Clarence, we all have moments when life seems empty and not worthwhile. But they pass, and we push through them for the sake of the children we have brought into the world and all those others who depend on us...You have cold-heartedly decided to inflict on your family an entirely needless sacrifice...I thought I could make a man of you. Well all I have done is make a pretty mess for myself and the three harmless souls I brought into the world...
In the end her counsel is to think and read less and pray more.

When he goes to the leading ruling elder, and confesses his loss of faith, he is finds both sympathy and encouragement:
Fight on, my friend. Never give up the good fight. You will win through in the end to renewed certainty - of that I am certain - if you stay the course...Yes, still, you are too gullible. Out of your gullible nature you've let the enemy infect your thinking, my friend. Think of the state of your mind as a disease.  You need to convalesce, to rest...Under the weather, as even young men sometimes are, eh? You'll emerge from this siege of trouble strengthened, I am a hundred percent certain.
He is 100% wrong.

As a Presbyterian clergyman, Wilmot must inform the moderator of his Presbytery that he has lost his faith and must leave the ministry. The moderator believes that Mr. Wilmot's problem is theological conservatism:
I believe your seminary was Princeton, was it not?...There could be the trouble. You imbibed conservatism there, and it limits your thinking now. The two Hodges, and Benjamin Warfield - fine men in the old muscular tradition, but quite helpless when the winds of history blow. They cannot bend Mr. Wilmot , and those that cannot bend break. If you had gone to Union, as I did, you would not be afraid to let history into your understanding. Into your understanding of the Bible, into the workings of our lives, into the future of the church...the staunch liberal tradition has nothing to fear from the future; no development can upset it...not to fear admitting that the Holy Book is embedded in history - that it contains the best wisdom of its time, but that time is not our time. Relativity is the word we must live by now.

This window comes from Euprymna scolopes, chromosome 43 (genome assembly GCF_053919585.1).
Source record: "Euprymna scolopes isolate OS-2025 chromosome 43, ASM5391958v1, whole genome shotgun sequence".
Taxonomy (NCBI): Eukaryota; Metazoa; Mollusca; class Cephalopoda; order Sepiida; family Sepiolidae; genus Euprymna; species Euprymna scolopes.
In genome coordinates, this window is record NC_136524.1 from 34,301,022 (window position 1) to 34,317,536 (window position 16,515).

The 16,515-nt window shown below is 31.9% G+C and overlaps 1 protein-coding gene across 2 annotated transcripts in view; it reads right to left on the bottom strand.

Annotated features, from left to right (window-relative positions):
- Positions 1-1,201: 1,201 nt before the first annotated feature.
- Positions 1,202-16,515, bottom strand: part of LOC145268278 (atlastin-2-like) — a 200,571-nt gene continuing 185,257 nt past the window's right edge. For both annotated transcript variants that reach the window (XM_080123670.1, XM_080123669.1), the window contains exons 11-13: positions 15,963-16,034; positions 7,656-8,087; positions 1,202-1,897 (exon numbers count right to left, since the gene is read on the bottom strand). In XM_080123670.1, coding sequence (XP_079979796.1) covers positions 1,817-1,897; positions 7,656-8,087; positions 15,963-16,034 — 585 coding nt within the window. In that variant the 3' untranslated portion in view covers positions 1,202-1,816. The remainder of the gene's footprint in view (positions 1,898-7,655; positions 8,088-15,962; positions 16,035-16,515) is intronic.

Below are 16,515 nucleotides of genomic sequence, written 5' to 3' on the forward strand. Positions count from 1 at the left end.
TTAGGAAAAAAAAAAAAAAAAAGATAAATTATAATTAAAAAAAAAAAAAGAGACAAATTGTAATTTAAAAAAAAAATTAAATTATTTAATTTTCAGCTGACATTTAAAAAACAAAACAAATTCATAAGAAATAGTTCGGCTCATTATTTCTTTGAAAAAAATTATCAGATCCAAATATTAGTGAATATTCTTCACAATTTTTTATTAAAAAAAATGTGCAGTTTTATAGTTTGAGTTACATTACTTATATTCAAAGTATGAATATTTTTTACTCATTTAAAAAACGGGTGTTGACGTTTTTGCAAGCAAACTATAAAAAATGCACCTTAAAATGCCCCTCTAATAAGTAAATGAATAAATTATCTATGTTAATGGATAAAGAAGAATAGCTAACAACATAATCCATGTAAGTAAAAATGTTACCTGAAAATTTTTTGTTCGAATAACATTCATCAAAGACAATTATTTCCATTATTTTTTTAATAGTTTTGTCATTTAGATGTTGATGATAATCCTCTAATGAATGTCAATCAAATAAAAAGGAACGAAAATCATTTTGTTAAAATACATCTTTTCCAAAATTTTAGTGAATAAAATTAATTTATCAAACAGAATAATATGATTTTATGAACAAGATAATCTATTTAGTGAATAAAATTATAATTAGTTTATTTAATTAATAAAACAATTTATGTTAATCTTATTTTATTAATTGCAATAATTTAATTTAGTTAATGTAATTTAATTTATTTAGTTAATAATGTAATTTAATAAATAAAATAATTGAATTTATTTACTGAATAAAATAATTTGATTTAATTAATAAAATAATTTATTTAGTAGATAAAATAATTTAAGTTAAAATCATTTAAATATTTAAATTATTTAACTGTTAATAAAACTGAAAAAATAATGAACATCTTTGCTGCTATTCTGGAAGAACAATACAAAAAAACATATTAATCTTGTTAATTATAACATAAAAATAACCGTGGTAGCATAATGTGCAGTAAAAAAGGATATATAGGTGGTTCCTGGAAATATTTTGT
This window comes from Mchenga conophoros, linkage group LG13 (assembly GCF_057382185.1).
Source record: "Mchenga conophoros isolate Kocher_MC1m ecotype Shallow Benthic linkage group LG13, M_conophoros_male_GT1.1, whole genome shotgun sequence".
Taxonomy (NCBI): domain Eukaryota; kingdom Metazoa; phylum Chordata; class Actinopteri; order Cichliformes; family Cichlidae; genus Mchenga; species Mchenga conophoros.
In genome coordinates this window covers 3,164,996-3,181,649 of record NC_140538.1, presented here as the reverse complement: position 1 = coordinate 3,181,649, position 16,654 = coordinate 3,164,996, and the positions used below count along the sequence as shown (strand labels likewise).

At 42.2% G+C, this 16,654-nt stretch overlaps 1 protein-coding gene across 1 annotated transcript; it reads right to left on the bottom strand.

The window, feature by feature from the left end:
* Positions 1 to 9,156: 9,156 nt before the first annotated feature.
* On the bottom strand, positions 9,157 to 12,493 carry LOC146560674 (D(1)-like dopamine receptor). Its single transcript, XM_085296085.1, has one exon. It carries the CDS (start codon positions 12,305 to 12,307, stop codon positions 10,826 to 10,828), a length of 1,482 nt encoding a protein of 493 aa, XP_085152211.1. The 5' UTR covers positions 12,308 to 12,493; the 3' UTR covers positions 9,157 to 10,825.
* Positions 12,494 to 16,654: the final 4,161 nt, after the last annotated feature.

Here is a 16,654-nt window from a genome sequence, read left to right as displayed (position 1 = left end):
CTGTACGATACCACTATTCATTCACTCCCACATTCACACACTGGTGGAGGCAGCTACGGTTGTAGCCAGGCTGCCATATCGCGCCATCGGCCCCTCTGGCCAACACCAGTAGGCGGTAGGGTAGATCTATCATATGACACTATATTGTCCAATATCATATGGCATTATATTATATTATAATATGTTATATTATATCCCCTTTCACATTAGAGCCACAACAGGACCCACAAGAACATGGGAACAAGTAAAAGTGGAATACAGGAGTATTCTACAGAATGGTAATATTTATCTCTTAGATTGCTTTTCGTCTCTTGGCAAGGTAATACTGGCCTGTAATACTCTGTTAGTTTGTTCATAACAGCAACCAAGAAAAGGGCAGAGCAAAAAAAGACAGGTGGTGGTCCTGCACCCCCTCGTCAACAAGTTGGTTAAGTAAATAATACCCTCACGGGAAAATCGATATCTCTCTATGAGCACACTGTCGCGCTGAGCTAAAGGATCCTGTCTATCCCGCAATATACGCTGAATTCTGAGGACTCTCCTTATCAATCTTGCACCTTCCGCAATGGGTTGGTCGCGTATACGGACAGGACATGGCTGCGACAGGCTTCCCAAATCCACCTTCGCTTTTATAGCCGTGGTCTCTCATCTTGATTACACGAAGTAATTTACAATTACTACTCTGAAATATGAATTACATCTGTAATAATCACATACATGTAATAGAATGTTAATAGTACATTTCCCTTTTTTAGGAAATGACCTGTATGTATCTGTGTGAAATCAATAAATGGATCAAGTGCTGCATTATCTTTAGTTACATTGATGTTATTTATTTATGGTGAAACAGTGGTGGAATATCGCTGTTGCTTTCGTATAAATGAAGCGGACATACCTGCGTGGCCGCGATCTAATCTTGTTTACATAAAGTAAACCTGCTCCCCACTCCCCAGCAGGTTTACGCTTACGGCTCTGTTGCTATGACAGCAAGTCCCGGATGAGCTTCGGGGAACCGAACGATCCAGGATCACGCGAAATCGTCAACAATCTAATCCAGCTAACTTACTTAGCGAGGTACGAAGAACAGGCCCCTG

The moderator has a way of modernizing, recasting, and explaining away every tenet of Christian belief. But Clarence sees through it all: "How easy it is, Clarence thought, to use the word 'God' when the reality has been construed out of existence. The God Who confronted Moses with a terrible burning presence, unspeakable."

Miller Chapel
Mr. Wilmot is prevented from leaving the ministry by a technicality. A year of probation is required for those who wish to demit the ministry. Wilmot returns to his parish for a year, but his faith does not return. He demits the ministry. He is surprised by how his status changes as an ex-minister: "He had not fully grasped how far his resignation from the church would drop him in the social scale; he had somehow imagined proceeding by inertia along the same path of respectability, only without the encumbrance of hypocritical pretense."


His hopes of becoming a teacher are dashed, and he gets a job in a clothing store till he is laid off because of an economic downturn. He is reduced to selling encyclopedias door to door, but he is not very good at it. Eventually he finds respite in the afternoons by watching movies.
Though he still walked erect, with a touch of the Wilmot panache, his sandy mustache was so whitened as to scarcely show in his face - the drained face of an addict enduring his days for the one hour in which he could forget in a trance as infallible as opium's, his fall, his failure, his disgrace, his immediate responsibilities, his ultimate nullity. Have mercy.